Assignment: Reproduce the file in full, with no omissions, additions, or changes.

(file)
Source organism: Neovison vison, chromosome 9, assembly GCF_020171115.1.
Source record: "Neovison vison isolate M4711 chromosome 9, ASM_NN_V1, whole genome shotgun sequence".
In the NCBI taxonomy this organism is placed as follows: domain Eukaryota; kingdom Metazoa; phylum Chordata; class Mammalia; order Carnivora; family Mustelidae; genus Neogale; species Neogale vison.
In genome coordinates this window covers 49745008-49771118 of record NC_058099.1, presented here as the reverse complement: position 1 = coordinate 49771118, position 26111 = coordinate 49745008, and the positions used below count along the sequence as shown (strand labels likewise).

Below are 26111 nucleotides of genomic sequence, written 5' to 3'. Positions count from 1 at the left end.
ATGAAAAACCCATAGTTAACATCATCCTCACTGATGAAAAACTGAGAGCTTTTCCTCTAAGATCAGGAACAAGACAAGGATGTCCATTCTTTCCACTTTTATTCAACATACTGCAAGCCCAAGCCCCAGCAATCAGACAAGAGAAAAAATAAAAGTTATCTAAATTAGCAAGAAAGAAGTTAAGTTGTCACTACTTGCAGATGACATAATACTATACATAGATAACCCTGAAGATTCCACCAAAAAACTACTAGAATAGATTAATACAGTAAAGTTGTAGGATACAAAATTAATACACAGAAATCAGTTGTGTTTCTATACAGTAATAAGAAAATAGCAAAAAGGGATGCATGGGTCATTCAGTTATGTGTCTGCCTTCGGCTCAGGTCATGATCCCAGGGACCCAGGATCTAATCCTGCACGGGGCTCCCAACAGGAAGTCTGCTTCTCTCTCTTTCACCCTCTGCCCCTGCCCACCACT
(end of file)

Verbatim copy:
Source organism: Neovison vison, chromosome 9, assembly GCF_020171115.1.
Source record: "Neovison vison isolate M4711 chromosome 9, ASM_NN_V1, whole genome shotgun sequence".
In the NCBI taxonomy this organism is placed as follows: domain Eukaryota; kingdom Metazoa; phylum Chordata; class Mammalia; order Carnivora; family Mustelidae; genus Neogale; species Neogale vison.
In genome coordinates this window covers 49745008-49771118 of record NC_058099.1, presented here as the reverse complement: position 1 = coordinate 49771118, position 26111 = coordinate 49745008, and the positions used below count along the sequence as shown (strand labels likewise).

Below are 26111 nucleotides of genomic sequence, written 5' to 3'. Positions count from 1 at the left end.
ATGAAAAACCCATAGTTAACATCATCCTCACTGATGAAAAACTGAGAGCTTTTCCTCTAAGATCAGGAACAAGACAAGGATGTCCATTCTTTCCACTTTTATTCAACATACTGCAAGCCCAAGCCCCAGCAATCAGACAAGAGAAAAAATAAAAGTTATCTAAATTAGCAAGAAAGAAGTTAAGTTGTCACTACTTGCAGATGACATAATACTATACATAGATAACCCTGAAGATTCCACCAAAAAACTACTAGAATAGATTAATACAGTAAAGTTGTAGGATACAAAATTAATACACAGAAATCAGTTGTGTTTCTATACAGTAATAAGAAAATAGCAAAAAGGGATGCATGGGTCATTCAGTTATGTGTCTGCCTTCGGCTCAGGTCATGATCCCAGGGACCCAGGATCTAATCCTGCACGGGGCTCCCAACAGGAAGTCTGCTTCTCTCTCTTTCACCCTCTGCCCCTGCCCACCACT